THE BLOG

It's Time to Realize that Every Baseball Player is a Steroids Suspect

08/31/2009 05:12 am ET | Updated May 25, 2011

In a way I'm sorry to bring this up again, because, having already written about steroids in baseball a month or so ago, I may seem to be getting compulsive about the topic. But the newest revelation, broken yesterday by The New York Times, names the very player who this season has illustrated the principal point that I made back then. And it reinforces my further point that steroid-use has become so widespread in the game, and dishonest denials by users so prevalent, that it is no longer possible to assume that any player is clean, or to believe anyone who states that he does not now take or never has taken anabolic steroids. Anyone.

The player of the day is David Ortiz, the gregarious, beloved "Big Papi," who in 2004 and '07 was a primary contributor, along with fellow-user Manny Ramirez, to the Boston Red Sox' first national championships in more than 80 years. I've been shaking my head all season about this guy Ortiz, convinced -- though of course without proof -- that his was one of the biggest names on the list of juiced players, because his performance this year and through his career illustrates what I have suggested is a clear and reliable guide to steroid use: "Look for the anomalies."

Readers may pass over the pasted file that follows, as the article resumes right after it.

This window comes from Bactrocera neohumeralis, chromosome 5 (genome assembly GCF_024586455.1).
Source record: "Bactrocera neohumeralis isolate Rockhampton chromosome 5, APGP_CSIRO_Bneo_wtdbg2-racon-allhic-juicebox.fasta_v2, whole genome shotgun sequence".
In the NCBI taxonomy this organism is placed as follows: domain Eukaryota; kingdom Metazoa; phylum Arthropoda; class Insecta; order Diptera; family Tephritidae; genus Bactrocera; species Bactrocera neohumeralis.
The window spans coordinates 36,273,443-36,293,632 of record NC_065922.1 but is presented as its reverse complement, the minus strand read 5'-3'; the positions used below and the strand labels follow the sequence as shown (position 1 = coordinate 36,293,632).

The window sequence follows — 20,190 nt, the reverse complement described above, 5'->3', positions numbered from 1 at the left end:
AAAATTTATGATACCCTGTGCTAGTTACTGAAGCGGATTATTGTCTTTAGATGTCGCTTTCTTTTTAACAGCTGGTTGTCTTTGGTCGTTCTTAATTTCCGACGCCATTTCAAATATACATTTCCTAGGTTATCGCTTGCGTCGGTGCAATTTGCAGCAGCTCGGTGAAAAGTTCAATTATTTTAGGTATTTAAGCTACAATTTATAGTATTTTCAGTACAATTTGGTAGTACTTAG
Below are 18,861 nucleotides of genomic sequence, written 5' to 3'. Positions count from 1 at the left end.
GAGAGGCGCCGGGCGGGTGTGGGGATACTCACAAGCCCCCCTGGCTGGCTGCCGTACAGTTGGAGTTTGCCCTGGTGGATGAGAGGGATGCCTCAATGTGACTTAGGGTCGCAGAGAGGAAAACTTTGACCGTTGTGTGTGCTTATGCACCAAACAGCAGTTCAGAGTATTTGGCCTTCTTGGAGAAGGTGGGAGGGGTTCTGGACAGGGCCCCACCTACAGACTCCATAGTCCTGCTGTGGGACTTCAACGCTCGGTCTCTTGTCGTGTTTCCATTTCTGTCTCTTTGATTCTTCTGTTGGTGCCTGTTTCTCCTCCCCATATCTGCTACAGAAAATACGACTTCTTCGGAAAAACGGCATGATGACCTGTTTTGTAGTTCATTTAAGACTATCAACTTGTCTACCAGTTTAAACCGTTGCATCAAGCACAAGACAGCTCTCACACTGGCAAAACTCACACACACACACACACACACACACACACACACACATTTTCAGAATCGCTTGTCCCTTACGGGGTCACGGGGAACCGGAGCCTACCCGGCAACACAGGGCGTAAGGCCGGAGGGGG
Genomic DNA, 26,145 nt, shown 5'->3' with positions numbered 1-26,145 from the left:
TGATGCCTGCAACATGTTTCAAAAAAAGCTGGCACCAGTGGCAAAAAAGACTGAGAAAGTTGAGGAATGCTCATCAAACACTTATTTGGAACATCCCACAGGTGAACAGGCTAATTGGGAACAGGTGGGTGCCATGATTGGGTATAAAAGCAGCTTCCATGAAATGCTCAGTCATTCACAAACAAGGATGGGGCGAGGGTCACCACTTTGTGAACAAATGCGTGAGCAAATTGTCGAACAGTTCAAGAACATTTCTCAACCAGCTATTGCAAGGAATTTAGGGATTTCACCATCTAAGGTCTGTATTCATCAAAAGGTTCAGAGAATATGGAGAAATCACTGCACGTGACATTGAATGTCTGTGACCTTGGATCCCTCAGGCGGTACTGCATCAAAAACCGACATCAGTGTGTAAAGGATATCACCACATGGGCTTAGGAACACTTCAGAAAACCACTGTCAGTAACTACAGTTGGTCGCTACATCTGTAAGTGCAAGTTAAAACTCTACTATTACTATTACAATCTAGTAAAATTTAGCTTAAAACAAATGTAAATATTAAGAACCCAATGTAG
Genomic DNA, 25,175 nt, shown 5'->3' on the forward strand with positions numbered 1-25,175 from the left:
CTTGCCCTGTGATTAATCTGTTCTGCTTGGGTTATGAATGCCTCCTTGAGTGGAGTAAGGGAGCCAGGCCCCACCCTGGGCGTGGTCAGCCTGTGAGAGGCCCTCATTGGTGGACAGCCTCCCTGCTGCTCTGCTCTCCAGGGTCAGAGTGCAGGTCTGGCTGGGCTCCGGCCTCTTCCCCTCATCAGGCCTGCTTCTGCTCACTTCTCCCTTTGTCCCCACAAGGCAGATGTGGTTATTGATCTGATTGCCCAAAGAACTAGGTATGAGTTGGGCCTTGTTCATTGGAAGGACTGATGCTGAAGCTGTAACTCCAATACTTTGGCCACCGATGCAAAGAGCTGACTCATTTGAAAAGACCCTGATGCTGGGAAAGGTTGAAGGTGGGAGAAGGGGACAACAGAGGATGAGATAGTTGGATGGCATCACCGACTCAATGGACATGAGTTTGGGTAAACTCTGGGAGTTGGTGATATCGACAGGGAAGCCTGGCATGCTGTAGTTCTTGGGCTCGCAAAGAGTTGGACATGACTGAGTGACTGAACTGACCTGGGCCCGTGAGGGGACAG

Anomalies such as night-and-day contrasts in performance within a single season. In my previous discussion, I pointed out the extraordinary disparity in New York Met first-baseman Carlos Delgado's production in the first two months and last four months of the 2008 season, and strongly implied that the improvement was the result of his falling off the drug-free wagon -- a suspicion reinforced by his being felled this season by a ravaged hip, the steroid-user's injury of choice. In May of this year, I watched the Delgado-less Mets take on Ortiz's Red Sox in an interleague series in Boston. Or so I thought I was doing, but in fact those Sox were Ortiz-less, although his full 240-or-more pounds appeared in each of the games. Seldom have I seen a more inept batter. He really did not seem capable of driving the ball out of the infield. Slugger of 54 home runs in 2006, he had, after six weeks of the 2009 season hit only one. Then in June and July, he smacked 13.